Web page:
At this point in FLCL, it can be said that each episode has one general theme or idea that it tackles. For episode three this theme is truth, or possibly the opposite, lies. The central problem for Ninamori faces throughout the episode is that her life is built upon lies and the truth is destroying everything. The first scene describes the catalyst for the events in the episode, namely that Ninamori’s father who is the mayor of Nambasa is having an affair with his secretary. The commotion at her house shows that this scandal is coming to light, but Ninamori’s own talk with the secretary shows that she has known long before that. This means that throughout the entire show to this point, Ninamori has known that the foundation of her family has been corrupted by the infidelity of her father and that her family was living a lie. Ninamori understands this and just plays the part to keep things running smoothly, if not truthfully.

 

Ninamori’s quite acceptance of this reality doesn’t mean she isn’t trying to do anything about it. She has concocted a scheme to bring her parents together and restore her family, the only problem is that she is her father’s daughter. A politician is a person who has to be mindful of everything they do or say, and make sure their statements are tailored to be best received by their constituents. The politicians who are best able to manage themselves are the ones who are most likely to succeeded. Ninamori has already learned this control and has perfected playing the part of the good daughter. Where Ninamori errs is that she believes she can fool the world with her mask.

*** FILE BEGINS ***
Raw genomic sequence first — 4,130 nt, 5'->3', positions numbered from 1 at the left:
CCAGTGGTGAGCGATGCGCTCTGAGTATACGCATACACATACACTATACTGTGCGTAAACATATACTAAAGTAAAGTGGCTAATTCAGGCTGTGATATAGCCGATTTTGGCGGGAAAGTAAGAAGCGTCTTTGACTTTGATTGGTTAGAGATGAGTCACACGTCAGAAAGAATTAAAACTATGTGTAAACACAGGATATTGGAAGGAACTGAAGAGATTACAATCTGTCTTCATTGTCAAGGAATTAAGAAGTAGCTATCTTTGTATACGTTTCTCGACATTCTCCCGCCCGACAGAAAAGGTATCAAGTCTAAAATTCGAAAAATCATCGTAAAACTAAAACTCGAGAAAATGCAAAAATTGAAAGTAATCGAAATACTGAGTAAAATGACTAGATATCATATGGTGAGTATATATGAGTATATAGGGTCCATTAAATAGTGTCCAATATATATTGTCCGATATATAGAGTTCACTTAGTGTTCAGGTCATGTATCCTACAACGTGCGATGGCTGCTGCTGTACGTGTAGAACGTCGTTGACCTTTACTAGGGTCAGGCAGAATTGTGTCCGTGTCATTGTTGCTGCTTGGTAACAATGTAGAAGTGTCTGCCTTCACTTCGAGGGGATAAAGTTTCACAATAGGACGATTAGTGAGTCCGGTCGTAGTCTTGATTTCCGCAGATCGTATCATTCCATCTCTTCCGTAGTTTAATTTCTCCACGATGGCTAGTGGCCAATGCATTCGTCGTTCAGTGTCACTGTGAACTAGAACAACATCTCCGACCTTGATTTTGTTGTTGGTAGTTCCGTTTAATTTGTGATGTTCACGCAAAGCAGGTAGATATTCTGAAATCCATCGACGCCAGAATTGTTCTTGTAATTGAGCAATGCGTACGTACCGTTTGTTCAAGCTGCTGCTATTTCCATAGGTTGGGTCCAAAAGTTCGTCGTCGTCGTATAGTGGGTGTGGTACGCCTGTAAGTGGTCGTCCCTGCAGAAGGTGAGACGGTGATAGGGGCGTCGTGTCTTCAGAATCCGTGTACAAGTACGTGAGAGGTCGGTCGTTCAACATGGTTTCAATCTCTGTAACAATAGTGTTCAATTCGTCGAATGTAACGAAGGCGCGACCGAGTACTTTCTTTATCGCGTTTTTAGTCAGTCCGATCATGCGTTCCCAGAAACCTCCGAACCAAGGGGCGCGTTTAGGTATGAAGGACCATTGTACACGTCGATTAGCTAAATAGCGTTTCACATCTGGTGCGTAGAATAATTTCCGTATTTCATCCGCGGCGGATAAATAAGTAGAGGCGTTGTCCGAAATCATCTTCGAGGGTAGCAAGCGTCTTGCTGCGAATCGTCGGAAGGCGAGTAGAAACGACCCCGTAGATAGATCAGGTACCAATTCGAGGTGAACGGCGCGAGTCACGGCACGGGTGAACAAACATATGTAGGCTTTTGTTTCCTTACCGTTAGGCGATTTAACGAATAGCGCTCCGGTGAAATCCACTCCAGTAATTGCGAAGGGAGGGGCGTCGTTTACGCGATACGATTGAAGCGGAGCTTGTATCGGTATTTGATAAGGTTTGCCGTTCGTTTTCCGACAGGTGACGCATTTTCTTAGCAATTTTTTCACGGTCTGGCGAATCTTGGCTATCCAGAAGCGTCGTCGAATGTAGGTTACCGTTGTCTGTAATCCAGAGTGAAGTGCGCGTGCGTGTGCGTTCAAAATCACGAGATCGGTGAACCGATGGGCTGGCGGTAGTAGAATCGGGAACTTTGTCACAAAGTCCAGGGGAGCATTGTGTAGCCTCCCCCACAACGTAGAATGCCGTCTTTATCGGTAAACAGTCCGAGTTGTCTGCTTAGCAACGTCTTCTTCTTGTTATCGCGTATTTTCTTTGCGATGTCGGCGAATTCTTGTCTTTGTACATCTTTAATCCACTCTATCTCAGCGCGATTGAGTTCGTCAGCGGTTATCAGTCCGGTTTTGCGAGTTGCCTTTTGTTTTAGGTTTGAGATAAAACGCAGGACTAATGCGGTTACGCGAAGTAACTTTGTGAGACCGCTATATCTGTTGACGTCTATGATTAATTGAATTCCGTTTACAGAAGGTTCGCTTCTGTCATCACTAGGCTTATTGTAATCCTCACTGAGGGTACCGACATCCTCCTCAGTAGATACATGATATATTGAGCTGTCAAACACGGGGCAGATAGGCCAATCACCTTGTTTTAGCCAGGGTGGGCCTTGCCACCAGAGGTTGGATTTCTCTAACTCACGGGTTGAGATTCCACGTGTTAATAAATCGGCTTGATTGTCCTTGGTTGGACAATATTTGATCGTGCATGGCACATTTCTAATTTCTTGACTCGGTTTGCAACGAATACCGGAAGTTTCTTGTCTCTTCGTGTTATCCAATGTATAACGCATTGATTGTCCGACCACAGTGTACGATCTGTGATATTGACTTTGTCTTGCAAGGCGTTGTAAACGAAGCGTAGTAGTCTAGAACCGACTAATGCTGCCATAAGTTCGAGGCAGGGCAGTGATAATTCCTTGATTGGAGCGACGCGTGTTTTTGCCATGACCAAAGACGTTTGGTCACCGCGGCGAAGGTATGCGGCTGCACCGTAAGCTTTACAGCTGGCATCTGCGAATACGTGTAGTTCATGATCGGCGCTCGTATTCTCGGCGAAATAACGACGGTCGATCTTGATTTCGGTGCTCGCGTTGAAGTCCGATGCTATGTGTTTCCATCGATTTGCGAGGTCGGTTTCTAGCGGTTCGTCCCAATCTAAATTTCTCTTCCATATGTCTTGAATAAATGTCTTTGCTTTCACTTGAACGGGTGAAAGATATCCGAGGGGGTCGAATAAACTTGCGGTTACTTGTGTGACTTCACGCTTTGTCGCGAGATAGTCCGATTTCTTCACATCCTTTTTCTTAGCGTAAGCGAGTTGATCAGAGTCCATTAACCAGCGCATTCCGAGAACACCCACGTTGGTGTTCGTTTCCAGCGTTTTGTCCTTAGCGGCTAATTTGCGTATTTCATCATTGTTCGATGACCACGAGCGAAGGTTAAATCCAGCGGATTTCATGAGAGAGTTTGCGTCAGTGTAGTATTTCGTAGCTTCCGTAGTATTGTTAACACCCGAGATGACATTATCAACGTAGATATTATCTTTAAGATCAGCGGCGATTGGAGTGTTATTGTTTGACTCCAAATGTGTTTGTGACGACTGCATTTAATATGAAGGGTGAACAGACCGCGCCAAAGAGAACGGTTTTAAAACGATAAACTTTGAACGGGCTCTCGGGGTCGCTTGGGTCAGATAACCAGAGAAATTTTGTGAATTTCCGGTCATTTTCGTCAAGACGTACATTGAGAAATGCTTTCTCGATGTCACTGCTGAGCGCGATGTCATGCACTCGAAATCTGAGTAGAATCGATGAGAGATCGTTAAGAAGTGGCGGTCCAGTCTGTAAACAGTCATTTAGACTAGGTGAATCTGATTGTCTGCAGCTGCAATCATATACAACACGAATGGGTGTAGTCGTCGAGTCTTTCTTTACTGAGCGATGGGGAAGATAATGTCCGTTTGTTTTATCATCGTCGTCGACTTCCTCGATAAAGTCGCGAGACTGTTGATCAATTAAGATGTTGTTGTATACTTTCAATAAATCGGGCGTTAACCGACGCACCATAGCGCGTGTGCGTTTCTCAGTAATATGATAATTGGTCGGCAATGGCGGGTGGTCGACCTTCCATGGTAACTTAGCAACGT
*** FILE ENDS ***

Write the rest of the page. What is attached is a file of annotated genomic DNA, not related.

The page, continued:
Ninomri commits an extremely heinous act. She rigs the election for the play. While we know that the reason she did it was that she wanted to bring her parents back together and repair her family, but there is a deeper reason for it; she thought she could get away with it. This phenomenon is called the Bathsheba Syndrome. It is when people who have obtained success and power grow overconfident and complacent. Their past success and current access to power convinces them that they are more capable than they really are. They reach a point where they make unethical decisions with the full belief they’ll get away with it, but they don’t. While there is little information on Ninamori’s father, it can easily be surmised that he has fallen victim to the Bathsheba Syndrome and committed adultery because that is why men in power do it. However we also see that Ninamori falls into the same trap. When Ninamori reveals the secret to Naota she is the most excited we ever see her. To this point, Ninamor has always been a reserved character. She keeps things close to the vest and avoids the appearance of excess emotion both good and bad, but not during this scene. We see her reveal her master plan in an excited and aggressive manner. She leans into Naota and slowly consumes the scene. By the end of it she has pushed Naota to the wall with no more space to go. The only thing that saves Naota is Haruka’s intervention by pointing out the flaws in Ninamori’s thinking. The big question this scene raises is why. Why would Ninamori reveal her so far successful plan so easily and with such disregard? Part of it was to convince Naota to participate. At this point, Naota was the only aspect of the plan that wasn’t working because Naota refused to play his part in the play. He was the one holdout that she needed to fix, but the method she chose seemed particularly stupid. It is at this point that I feel the simplest explanation is the best. Ninamori confessed everything to Naota because she though it would work, she did everything she did because she thought it would work. She had been fooling the class to include the teacher, and had become drunk on her success. She spoke to Naota to both convince him to play along and to brag at how she has fooled everybody. She didn’t think that her crying probably would have been a more effective way to fool Naota into playing along. She had thought that she had already outwitted reality.